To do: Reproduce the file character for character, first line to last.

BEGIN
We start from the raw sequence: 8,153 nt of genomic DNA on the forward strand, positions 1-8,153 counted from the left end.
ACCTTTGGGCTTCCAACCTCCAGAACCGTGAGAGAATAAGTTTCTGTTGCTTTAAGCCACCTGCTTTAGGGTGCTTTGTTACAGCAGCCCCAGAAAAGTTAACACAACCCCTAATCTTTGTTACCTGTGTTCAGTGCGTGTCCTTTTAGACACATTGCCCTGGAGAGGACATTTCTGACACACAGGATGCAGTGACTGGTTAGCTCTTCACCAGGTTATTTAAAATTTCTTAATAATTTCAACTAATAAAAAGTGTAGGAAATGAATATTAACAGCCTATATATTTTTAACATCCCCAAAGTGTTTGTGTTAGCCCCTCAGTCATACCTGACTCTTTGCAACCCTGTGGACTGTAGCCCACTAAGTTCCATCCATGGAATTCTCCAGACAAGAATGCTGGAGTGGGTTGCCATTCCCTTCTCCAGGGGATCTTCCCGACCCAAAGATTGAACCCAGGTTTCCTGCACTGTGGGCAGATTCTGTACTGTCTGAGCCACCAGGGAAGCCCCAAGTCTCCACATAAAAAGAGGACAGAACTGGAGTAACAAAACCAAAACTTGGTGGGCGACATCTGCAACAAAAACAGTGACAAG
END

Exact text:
We start from the raw sequence: 8,153 nt of genomic DNA on the forward strand, positions 1-8,153 counted from the left end.
ACCTTTGGGCTTCCAACCTCCAGAACCGTGAGAGAATAAGTTTCTGTTGCTTTAAGCCACCTGCTTTAGGGTGCTTTGTTACAGCAGCCCCAGAAAAGTTAACACAACCCCTAATCTTTGTTACCTGTGTTCAGTGCGTGTCCTTTTAGACACATTGCCCTGGAGAGGACATTTCTGACACACAGGATGCAGTGACTGGTTAGCTCTTCACCAGGTTATTTAAAATTTCTTAATAATTTCAACTAATAAAAAGTGTAGGAAATGAATATTAACAGCCTATATATTTTTAACATCCCCAAAGTGTTTGTGTTAGCCCCTCAGTCATACCTGACTCTTTGCAACCCTGTGGACTGTAGCCCACTAAGTTCCATCCATGGAATTCTCCAGACAAGAATGCTGGAGTGGGTTGCCATTCCCTTCTCCAGGGGATCTTCCCGACCCAAAGATTGAACCCAGGTTTCCTGCACTGTGGGCAGATTCTGTACTGTCTGAGCCACCAGGGAAGCCCCAAGTCTCCACATAAAAAGAGGACAGAACTGGAGTAACAAAACCAAAACTTGGTGGGCGACATCTGCAACAAAAACAGTGACAAG